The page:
Martijn van Oosterhout
kleptog at svana.org
Sat Aug 30 11:10:01 EST 2003
On Sat, Aug 30, 2003 at 08:55:44AM +1000, Kim Holburn wrote:
> Apparently the consensus is that you can't use the network device for
> entropy "because an attacker might potentially control input and make it
> non-random". Is this possible? I don't know.
I've always thought this a bit strange. I'm not convinced that an attacker
can control the timing accuratly enough to predict the very last bit of the
CPU cycle counter which flips maybe a billion times a second. At this level
you're talking about DRAM latency timings and whether not things are in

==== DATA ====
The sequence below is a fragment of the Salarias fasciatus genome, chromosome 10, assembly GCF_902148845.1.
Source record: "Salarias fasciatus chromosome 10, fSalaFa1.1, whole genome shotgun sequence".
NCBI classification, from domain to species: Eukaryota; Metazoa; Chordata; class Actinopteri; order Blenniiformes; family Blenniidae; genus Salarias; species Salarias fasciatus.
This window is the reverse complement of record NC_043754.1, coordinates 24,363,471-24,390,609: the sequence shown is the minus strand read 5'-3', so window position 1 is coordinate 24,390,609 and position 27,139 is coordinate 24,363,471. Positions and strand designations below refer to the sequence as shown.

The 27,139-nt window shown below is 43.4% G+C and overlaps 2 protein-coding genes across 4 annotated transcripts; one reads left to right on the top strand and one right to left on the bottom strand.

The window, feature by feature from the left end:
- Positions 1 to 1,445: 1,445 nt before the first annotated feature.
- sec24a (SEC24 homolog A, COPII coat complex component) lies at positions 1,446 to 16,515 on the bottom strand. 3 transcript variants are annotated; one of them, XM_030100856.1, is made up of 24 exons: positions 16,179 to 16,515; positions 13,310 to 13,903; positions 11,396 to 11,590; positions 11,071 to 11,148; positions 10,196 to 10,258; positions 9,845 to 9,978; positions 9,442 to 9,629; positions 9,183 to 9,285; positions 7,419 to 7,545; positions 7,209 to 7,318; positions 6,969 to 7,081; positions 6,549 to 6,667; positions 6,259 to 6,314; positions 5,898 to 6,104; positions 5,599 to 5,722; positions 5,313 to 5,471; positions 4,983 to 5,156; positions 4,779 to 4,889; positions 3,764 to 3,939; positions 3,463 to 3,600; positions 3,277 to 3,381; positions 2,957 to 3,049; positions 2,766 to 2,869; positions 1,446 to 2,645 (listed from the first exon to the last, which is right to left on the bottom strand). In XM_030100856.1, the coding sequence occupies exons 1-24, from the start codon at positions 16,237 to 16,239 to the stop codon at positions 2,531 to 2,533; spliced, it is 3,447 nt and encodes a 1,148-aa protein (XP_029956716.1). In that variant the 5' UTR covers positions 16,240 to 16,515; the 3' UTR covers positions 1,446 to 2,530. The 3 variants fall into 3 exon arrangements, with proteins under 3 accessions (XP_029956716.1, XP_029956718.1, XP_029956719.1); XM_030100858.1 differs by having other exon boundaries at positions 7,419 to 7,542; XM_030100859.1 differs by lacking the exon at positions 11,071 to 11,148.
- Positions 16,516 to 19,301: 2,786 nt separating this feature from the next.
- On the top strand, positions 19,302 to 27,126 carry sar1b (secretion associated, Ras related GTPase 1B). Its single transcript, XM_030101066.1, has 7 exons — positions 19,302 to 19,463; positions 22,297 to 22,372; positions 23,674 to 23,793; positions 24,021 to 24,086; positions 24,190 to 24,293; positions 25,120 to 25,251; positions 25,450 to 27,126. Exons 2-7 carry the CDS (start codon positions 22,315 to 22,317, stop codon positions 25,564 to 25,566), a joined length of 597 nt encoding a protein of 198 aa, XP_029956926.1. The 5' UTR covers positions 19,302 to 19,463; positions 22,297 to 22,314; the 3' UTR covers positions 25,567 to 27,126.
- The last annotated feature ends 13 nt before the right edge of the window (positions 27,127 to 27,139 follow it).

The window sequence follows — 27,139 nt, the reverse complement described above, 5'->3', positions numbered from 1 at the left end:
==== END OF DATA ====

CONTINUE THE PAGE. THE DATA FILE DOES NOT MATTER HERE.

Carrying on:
cache. One bit of entropy per network packet would be enough for most
> Anyway one option which we might use is to attach microphones and use the sound to create entropy using audio-entropyd.
> Has anyone else gone through something similar?
No, though I am curious what your symptoms are because we have some servers
Basically, you need to find out what *does* count as entropy if network
traffic doesn't. If hard disks interrupts count, maybe a find / from a
cronjob every couple of hours. That's the only easily controllable thing I
can think of.
Martijn van Oosterhout <kleptog at svana.org> http://svana.org/kleptog/
> "All that is needed for the forces of evil to triumph is for enough good
> men to do nothing." - Edmond Burke
> "The penalty good people pay for not being interested in politics is to be
> governed by people worse than themselves." - Plato
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